The harm, of course, to members of MEA is potential rather than definite.   In any event, “ ‘[B]y the preponderance of authority ․ where the question is one of public right and the object of the mandamus is to procure the enforcement of a public duty, the relator need not show that he has any legal or special interest in the result, since it is sufficient that he is interested as a citizen in having the laws executed and the duty in question enforced․  Generally, when a power or duty is imposed by law upon a public board or officer, and in order to execute such power or perform such duty, it becomes necessary to obtain a writ of mandamus, it or he [or she] may apply for the same.’  [Citations.]”  (Hollman v. Warren (1948) 32 Cal.2d 351, 357, 196 P.2d 562;  see, for example, 8 Witkin, Cal.Procedure, op. cit. supra, § 74, pp. 713–714, and cases cited therein.)

The judgment is affirmed.

FOOTNOTES

1.   Article XI, section 1107, provides as follows:“Performance Evaluations.   A system of compulsory, periodic, at least annually, efficiency ratings shall be established by the Personnel Director for all employees in the Classified Service, subject to the approval of the Personnel Board.“Special rating forms shall be designed for such classifications as require them in order that the quality of performance, by each person rated, of the required functions of the positions may be accurately reflected through their use.“The City Manager shall be required to rate all department heads and subordinate officers.   The department heads shall rate all officers and employees in their respective departments.“Promotions shall be on the basis of ascertained merit, credit and seniority in service and examination.   Vacancies shall be filled by promotion upon competitive examinations unless the appointing authority in particular instances believes it impractical or not in the best interest of the public service, and the reasons therefor are submitted to and approved by the Personnel Board.”  (Emphasis added.)

2.   In response to the City's argument that section 1101, the “equal opportunity” provision of the City Charter, added in 1977, amends section 1107, the court determined that the provisions of the two sections are not inconsistent and can be read together.   The court further found that MEA is an association of permanent civil service employees who are clearly injured when the City conducted an open rather than a promotional examination;  this finding was in response to the City's assertion that MEA could not plead harm as the result of the City's practice.The court also found that the claim of laches lacks merit in that (1) the City has not shown prejudice, and (2) the City has not established that MEA's members have been permanent employees for a sufficient span of time to invoke laches.   Similarly, the affirmative defense of statute of limitations was overruled on the ground that the City's non-compliance with section 1107 has been and is a continuing violation.Regarding the City's argument that Charter provisions that discriminate against non-City employees are invalid under Lucchesi v. City of San Jose (1980) 104 Cal.App.3d 323, 163 Cal.Rptr. 700, the court believed that Lucchesi did not hold that promotional examinations are illegal per se and, citing Allen v. McKinley (1941) 18 Cal.2d 697, 117 P.2d 342 and Rhodehamel v. Civil Service Board (1941) 18 Cal.2d 709, 117 P.2d 349, such charter provisions favoring promotional examinations have long been upheld.The court also found that section 1107 can be construed only as imposing a mandatory duty, not a discretionary one, and that a petition for writ of mandate is therefore appropriate.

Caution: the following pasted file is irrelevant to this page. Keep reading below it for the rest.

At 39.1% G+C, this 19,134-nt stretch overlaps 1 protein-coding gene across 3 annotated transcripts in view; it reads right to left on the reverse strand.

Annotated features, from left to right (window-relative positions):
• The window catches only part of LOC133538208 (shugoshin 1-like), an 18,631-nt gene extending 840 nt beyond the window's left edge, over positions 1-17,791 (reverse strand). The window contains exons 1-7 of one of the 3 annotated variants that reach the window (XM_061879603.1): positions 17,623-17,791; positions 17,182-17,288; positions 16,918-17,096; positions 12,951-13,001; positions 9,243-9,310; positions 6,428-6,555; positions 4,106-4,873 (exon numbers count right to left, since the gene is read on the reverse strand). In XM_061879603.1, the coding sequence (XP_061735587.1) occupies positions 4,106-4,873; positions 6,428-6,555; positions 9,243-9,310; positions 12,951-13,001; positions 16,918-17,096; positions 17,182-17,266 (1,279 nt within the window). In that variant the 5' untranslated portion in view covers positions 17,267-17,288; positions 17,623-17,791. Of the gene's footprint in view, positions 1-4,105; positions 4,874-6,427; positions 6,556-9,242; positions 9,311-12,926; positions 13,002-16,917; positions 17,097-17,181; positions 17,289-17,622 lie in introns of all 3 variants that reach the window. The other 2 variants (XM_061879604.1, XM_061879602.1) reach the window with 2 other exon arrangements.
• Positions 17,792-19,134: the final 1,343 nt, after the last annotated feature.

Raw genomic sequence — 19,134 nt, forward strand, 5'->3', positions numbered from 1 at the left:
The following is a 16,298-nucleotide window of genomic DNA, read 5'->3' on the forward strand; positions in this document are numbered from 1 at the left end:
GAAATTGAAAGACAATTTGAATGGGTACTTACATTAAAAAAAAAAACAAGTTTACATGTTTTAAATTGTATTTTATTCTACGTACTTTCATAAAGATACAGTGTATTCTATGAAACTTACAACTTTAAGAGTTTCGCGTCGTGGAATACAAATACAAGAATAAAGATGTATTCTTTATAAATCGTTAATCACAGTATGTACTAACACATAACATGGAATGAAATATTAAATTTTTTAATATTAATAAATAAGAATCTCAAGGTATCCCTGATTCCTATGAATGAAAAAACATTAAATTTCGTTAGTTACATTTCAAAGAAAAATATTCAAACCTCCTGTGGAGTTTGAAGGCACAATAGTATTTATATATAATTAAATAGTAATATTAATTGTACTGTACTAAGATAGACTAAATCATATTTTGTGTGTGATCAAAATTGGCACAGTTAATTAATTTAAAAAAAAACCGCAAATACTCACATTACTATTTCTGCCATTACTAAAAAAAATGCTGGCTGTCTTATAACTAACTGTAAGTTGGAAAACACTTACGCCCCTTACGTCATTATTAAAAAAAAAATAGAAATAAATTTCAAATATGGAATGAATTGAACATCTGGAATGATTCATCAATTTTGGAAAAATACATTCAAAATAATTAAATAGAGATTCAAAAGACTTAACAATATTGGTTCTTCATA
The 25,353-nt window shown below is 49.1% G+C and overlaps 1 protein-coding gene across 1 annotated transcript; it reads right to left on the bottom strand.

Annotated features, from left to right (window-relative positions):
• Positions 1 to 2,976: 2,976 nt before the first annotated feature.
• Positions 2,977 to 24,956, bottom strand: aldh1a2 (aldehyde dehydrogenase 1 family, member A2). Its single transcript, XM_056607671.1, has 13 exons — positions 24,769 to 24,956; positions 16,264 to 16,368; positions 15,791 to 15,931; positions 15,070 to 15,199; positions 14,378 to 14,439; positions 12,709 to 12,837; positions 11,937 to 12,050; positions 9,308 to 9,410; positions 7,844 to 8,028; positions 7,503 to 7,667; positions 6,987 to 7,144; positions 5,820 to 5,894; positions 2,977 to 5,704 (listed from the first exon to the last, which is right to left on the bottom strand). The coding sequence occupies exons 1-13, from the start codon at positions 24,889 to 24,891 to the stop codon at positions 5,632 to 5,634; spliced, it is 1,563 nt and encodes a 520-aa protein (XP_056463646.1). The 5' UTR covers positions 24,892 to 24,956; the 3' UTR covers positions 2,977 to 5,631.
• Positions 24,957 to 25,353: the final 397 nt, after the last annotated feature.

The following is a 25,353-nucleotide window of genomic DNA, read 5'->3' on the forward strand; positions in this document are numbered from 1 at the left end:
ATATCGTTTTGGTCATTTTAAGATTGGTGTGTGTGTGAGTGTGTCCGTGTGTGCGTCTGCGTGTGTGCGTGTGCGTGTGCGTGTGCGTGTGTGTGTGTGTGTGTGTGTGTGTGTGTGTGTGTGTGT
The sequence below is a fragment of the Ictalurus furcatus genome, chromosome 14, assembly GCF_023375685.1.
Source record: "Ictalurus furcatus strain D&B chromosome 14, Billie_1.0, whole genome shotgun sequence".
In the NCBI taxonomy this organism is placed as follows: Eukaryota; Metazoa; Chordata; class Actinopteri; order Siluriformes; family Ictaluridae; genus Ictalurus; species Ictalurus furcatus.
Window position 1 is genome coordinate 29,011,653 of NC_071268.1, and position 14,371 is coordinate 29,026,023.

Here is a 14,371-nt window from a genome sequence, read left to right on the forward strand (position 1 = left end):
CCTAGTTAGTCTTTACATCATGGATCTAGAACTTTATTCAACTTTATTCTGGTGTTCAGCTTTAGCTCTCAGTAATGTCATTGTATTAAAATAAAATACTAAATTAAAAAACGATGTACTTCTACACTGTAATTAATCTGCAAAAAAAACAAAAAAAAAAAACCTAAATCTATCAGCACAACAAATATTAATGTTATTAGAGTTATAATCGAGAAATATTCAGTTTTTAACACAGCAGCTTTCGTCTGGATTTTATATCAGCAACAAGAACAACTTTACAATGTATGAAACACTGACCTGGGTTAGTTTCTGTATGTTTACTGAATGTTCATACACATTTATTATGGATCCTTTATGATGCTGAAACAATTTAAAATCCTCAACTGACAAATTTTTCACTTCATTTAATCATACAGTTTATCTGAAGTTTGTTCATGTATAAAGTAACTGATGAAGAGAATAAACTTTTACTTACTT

3.   Certainly, the City ordinances relied upon by MEA support this construction of the Charter provision.   For example, section 2103I4 of the Santa Monica Municipal Code provides in pertinent part:  “If there is a promotional eligible list appropriate for filling a vacancy, such list shall be utilized before the open competitive list may be used․  When no promotional list is available to fill a vacancy, an examination shall be held to establish such a promotional list, unless the appointing power believes it impractical, or not in the best interest of the [C]ity service, and requests a non-competitive promotional examination or an open competitive examination.   In this event, the reasons for making the request to waive competitive promotional examination must be submitted to and approved by the Personnel Board․”  Section 2103C, entitled “Competitive Examinations,” provides in part:  “The relative merit of applicants for appointment to, or promotion within, the Classified Service shall be determined by competitive examination, unless promotion is authorized by the Personnel Board, upon recommendation of the appointing authority, without competitive examination or by open competitive examination․”  Other Municipal Code sections also support MEA's interpretation of section 1107.

4.   Section 1101 of Article XI provides in pertinent part:  “Fair Employment Practice.   All persons shall have equal opportunity to obtain and hold employment, and to advance therein, from or under any board, department, officer or agency in this Charter enumerated or provided for, without discrimination prohibited by state or federal law.”

LUI, Acting Presiding Justice.

DANIELSON and ARABIAN, JJ., concur.